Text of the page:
This rule was developed and applied by the Second Circuit in its 2022 decision in Menora Mivtachim Insurance Ltd. v. Frutarom Industries Ltd. The Frutarom case arose out of merger between International Flavors & Fragrances, Inc. (IFF) and Frutarom. The plaintiffs were purchasers of IFF securities who alleged that prior to the merger, Frutarom made misleading statements about certain of its business practices and policies.

The Second Circuit held that the plaintiff lacked standing to sue the Frutarom Defendants for statements relating to Frutarom, because the plaintiff had never purchased or sold Frutarom securities. The appellate court said that “purchasers of a securities of an acquiring company do not have standing under Section 10b) to sue the target company for alleged misstatements the target company made about itself prior to the merger between the two companies.”

Judge Abrams agreed with the defendants in the CarLotz case that “Frutarom forecloses Plaintiffs’ challenge to any statements made by Pre-Merger CarLotz about Pre-Merger CarLotz.” The plaintiffs, Judge Abrams said, “fail to establish that they bought and sold securities about which the misstatements were made.”

The plaintiffs had argued that Frutarom creates a “loophole” for SPAC transactions, because, the plaintiffs contended, “the parties to SPAC transactions can lie with impunity” in pre-merger statements. Judge Abrams said “while the Court appreciates the policy concerns implicated by Frutarom, the Court is bound by its holding.” Judge Abrams went on to note that the Frutrarom majority considered similar policy concerns and rejected them.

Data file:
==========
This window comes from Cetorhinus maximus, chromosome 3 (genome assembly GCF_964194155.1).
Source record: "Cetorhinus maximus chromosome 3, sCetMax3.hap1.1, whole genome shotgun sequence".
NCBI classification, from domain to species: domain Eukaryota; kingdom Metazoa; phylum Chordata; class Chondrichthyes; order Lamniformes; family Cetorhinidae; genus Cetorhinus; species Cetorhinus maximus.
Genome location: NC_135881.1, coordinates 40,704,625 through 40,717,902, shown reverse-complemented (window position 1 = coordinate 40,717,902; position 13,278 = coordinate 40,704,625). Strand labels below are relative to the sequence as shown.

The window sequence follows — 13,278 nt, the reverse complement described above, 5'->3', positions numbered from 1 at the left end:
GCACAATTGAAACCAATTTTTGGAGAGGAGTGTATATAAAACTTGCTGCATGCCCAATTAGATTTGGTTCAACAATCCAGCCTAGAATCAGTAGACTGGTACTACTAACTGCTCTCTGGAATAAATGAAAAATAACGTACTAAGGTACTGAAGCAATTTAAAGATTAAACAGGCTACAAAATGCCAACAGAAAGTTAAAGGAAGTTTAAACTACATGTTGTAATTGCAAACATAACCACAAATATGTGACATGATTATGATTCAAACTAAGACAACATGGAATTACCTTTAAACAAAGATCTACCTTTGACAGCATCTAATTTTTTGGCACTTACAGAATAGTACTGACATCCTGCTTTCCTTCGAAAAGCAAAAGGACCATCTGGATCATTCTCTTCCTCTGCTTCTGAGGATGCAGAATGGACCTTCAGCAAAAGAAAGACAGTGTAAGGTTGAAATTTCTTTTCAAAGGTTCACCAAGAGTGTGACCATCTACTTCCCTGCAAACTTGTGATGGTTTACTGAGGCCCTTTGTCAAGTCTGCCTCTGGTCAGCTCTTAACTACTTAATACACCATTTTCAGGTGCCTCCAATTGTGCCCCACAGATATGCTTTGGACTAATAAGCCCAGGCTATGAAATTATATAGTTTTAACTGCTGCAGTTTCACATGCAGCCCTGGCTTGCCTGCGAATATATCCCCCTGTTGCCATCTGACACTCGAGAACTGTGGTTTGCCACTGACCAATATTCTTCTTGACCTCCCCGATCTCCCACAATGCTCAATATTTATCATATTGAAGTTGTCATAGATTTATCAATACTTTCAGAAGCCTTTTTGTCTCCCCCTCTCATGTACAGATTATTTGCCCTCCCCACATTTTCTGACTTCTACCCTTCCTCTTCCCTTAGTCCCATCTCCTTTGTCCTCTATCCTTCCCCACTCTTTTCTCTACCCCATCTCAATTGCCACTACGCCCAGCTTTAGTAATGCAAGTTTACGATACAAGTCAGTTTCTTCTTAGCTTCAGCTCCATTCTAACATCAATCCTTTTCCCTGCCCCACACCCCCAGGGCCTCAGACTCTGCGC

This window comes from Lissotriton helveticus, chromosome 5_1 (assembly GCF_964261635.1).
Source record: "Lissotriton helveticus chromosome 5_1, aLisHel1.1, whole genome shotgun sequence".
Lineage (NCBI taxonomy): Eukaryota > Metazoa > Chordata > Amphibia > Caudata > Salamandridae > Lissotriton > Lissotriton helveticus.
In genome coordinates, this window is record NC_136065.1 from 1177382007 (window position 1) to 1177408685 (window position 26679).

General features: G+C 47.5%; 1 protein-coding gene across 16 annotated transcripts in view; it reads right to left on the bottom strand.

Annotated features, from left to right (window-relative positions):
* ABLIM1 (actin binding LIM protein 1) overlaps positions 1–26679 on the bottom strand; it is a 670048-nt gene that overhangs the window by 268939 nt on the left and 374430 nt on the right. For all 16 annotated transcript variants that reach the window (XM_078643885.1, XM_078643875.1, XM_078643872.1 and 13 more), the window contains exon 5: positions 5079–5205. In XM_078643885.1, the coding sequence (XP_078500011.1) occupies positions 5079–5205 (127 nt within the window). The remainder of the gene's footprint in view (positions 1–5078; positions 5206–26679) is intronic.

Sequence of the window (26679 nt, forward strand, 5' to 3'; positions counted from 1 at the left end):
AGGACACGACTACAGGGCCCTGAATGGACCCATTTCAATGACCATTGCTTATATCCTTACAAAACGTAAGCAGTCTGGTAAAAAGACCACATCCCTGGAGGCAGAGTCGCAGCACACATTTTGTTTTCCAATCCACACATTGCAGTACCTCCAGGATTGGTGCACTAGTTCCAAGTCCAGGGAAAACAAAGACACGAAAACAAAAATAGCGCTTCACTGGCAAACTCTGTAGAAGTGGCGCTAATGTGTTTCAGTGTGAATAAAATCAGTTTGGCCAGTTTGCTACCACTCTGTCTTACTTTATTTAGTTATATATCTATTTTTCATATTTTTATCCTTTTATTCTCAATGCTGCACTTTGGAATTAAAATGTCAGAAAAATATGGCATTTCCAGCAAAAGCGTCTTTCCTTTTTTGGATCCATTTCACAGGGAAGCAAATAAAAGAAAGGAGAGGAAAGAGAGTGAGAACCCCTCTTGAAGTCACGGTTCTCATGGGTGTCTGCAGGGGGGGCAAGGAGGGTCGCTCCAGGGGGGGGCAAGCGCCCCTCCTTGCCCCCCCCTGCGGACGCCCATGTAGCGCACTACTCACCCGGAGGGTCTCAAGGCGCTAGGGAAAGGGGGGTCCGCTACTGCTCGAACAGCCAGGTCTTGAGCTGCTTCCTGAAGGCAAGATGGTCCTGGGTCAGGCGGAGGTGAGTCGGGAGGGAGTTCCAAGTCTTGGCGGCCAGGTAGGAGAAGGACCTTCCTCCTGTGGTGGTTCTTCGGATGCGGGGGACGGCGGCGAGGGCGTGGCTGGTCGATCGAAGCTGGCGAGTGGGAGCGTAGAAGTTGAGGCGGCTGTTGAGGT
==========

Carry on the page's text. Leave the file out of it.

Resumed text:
Judge Abrams also ruled that the plaintiffs lacked standing to assert claims under Section 11 and 12(a)(2) of the ’33 Act, because, Judge Abrams held, t the plaintiffs failed to allege that they purchased shares traceable to the registration for the merger transaction. Judge Abrams noted that the complaint alleged that the complaint alleged that the plaintiffs bought shares in the SPAC prior to the challenged offering, and therefore Judge Abrams held that those shares could not have been traceable to the offering. Judge Abrams further rejected the plaintiffs’ argument that the merger effectively transformed the SPAC shares into shares of the newly merged company, as that did not change the applicable registration statement pursuant to which the plaintiff bought his shares.


Judge Abrams holding that neither purchasers of the pre-merger SPAC’s shares nor purchasers of the post-merger de-SPAC company have standing to sue for alleged pre-merger misrepresentations of the merger target company is interesting and could have implications for other SPAC-related securities statements. As I noted at the outset, a number of other SPAC-related securities lawsuit involve allegations that the pre-merger target company made pre-merger misrepresentations about its business operations or financial condition.

However, it remains to be seen whether other district courts would reach the same conclusion as Judge Abrams in the CarLotz case about plaintiffs’ standing concerning pre-merger statements of the merger target company.

To cite another example where these same kinds of pre-merger statements are involved, the securities class action lawsuit filed in the Northern District of California against Lucid Motors (an electric car company that was acquired by a SPAC) includes allegations that prior to the company’s merger with the SPAC, Lucid’s management made misrepresentations about the company’s operations and capabilities. After the merger was completed, Lucid disclosed that its production would fall far short of the figures cited in pre-merger statements.